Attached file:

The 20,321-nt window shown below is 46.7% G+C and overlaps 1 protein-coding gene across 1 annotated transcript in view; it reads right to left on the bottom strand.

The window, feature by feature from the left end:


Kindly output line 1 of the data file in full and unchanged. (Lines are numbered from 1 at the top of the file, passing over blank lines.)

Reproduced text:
The 20,321-nt window shown below is 46.7% G+C and overlaps 1 protein-coding gene across 1 annotated transcript in view; it reads right to left on the bottom strand.